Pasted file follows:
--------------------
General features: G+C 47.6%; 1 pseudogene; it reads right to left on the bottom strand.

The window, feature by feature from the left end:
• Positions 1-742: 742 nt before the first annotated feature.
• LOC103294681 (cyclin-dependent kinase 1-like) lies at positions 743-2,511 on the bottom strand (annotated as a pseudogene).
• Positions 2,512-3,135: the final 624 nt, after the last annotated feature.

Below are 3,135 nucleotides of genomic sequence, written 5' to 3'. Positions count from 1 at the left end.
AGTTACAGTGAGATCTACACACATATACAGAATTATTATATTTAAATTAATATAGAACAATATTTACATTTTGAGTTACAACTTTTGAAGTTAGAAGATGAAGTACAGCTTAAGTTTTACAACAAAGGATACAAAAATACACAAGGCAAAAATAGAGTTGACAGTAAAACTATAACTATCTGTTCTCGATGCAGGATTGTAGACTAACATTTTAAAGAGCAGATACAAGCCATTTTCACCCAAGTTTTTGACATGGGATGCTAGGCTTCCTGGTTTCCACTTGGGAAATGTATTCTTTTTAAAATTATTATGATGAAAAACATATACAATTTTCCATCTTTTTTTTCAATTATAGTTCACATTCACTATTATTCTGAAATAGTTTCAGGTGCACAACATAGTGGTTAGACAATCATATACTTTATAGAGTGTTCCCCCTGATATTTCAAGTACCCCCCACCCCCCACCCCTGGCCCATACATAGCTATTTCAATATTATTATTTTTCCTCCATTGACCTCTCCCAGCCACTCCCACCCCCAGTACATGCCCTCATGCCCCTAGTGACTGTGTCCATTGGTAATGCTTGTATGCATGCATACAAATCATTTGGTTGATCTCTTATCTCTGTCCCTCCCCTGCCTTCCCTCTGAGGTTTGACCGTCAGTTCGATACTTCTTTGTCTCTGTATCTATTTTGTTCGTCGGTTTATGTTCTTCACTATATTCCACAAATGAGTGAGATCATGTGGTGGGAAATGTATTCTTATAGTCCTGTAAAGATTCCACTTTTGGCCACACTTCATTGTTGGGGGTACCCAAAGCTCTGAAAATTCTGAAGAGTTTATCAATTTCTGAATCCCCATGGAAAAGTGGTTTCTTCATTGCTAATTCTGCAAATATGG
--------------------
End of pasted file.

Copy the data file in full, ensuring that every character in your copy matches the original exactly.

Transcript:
General features: G+C 47.6%; 1 pseudogene; it reads right to left on the bottom strand.

The window, feature by feature from the left end:
• Positions 1-742: 742 nt before the first annotated feature.
• LOC103294681 (cyclin-dependent kinase 1-like) lies at positions 743-2,511 on the bottom strand (annotated as a pseudogene).
• Positions 2,512-3,135: the final 624 nt, after the last annotated feature.

Below are 3,135 nucleotides of genomic sequence, written 5' to 3'. Positions count from 1 at the left end.
AGTTACAGTGAGATCTACACACATATACAGAATTATTATATTTAAATTAATATAGAACAATATTTACATTTTGAGTTACAACTTTTGAAGTTAGAAGATGAAGTACAGCTTAAGTTTTACAACAAAGGATACAAAAATACACAAGGCAAAAATAGAGTTGACAGTAAAACTATAACTATCTGTTCTCGATGCAGGATTGTAGACTAACATTTTAAAGAGCAGATACAAGCCATTTTCACCCAAGTTTTTGACATGGGATGCTAGGCTTCCTGGTTTCCACTTGGGAAATGTATTCTTTTTAAAATTATTATGATGAAAAACATATACAATTTTCCATCTTTTTTTTCAATTATAGTTCACATTCACTATTATTCTGAAATAGTTTCAGGTGCACAACATAGTGGTTAGACAATCATATACTTTATAGAGTGTTCCCCCTGATATTTCAAGTACCCCCCACCCCCCACCCCTGGCCCATACATAGCTATTTCAATATTATTATTTTTCCTCCATTGACCTCTCCCAGCCACTCCCACCCCCAGTACATGCCCTCATGCCCCTAGTGACTGTGTCCATTGGTAATGCTTGTATGCATGCATACAAATCATTTGGTTGATCTCTTATCTCTGTCCCTCCCCTGCCTTCCCTCTGAGGTTTGACCGTCAGTTCGATACTTCTTTGTCTCTGTATCTATTTTGTTCGTCGGTTTATGTTCTTCACTATATTCCACAAATGAGTGAGATCATGTGGTGGGAAATGTATTCTTATAGTCCTGTAAAGATTCCACTTTTGGCCACACTTCATTGTTGGGGGTACCCAAAGCTCTGAAAATTCTGAAGAGTTTATCAATTTCTGAATCCCCATGGAAAAGTGGTTTCTTCATTGCTAATTCTGCAAATATGG